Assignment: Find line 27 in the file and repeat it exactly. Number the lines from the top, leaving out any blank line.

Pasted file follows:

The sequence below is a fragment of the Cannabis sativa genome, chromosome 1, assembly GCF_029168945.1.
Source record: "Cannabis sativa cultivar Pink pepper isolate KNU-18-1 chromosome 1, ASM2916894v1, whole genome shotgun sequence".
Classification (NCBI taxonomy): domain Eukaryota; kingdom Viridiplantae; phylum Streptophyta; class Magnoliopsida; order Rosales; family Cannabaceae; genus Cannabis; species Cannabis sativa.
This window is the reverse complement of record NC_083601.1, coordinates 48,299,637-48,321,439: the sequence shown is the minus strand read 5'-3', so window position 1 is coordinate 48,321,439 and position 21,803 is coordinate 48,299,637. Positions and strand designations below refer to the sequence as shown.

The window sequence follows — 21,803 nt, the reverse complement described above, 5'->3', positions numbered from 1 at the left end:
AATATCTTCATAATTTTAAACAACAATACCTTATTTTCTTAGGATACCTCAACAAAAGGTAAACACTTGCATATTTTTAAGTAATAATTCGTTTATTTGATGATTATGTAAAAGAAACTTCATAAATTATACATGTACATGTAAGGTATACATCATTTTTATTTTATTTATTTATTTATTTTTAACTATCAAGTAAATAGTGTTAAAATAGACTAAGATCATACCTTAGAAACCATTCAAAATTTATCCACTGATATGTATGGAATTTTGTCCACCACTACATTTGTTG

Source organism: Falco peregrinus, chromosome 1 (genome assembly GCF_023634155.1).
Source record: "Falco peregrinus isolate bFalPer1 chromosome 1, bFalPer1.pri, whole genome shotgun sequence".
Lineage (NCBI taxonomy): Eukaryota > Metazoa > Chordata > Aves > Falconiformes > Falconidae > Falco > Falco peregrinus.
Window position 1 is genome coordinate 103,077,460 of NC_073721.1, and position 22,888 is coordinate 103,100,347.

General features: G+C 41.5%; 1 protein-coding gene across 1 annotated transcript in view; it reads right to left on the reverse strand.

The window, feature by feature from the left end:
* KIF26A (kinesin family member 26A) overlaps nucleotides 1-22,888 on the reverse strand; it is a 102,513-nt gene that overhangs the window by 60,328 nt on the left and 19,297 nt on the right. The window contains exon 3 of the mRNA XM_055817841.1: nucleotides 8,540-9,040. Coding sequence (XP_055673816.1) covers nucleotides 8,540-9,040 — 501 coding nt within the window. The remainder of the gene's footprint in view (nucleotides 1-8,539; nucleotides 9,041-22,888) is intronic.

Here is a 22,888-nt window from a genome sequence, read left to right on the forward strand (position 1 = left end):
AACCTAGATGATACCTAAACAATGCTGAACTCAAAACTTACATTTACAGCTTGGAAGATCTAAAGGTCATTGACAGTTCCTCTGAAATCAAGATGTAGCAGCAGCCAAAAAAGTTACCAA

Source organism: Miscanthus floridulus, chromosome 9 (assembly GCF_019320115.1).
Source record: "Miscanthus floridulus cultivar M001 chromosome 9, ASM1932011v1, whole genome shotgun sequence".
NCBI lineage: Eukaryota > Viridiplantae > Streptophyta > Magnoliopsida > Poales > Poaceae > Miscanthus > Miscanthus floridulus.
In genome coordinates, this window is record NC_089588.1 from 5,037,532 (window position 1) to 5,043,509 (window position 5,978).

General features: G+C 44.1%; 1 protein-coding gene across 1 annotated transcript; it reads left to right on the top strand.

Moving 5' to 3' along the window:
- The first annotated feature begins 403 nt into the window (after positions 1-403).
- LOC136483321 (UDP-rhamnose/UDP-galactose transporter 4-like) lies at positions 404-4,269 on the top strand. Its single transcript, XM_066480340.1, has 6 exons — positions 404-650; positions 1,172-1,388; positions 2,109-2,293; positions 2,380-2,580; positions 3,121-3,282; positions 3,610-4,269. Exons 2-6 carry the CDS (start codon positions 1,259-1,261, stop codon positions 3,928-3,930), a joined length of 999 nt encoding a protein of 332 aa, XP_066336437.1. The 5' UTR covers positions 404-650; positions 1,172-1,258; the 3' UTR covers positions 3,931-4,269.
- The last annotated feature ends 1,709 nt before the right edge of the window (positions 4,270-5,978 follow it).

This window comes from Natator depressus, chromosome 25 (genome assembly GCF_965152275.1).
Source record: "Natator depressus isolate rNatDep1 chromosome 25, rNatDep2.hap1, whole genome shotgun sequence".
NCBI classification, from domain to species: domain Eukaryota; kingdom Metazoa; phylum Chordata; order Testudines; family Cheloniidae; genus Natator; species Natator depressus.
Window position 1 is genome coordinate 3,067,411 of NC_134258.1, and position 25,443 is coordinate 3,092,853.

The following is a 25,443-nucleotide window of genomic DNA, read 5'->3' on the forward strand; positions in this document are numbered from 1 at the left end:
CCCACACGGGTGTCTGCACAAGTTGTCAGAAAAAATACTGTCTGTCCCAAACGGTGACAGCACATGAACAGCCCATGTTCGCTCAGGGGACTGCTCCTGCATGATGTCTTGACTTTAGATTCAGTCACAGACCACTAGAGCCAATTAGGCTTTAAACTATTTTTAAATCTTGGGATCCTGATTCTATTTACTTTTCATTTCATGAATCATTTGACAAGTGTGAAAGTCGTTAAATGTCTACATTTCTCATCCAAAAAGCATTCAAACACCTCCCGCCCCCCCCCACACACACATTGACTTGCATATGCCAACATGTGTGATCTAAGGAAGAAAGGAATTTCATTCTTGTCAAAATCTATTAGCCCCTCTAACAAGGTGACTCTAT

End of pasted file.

NCBI classification, from domain to species: domain Eukaryota; kingdom Metazoa; phylum Chordata; order Testudines; family Cheloniidae; genus Natator; species Natator depressus.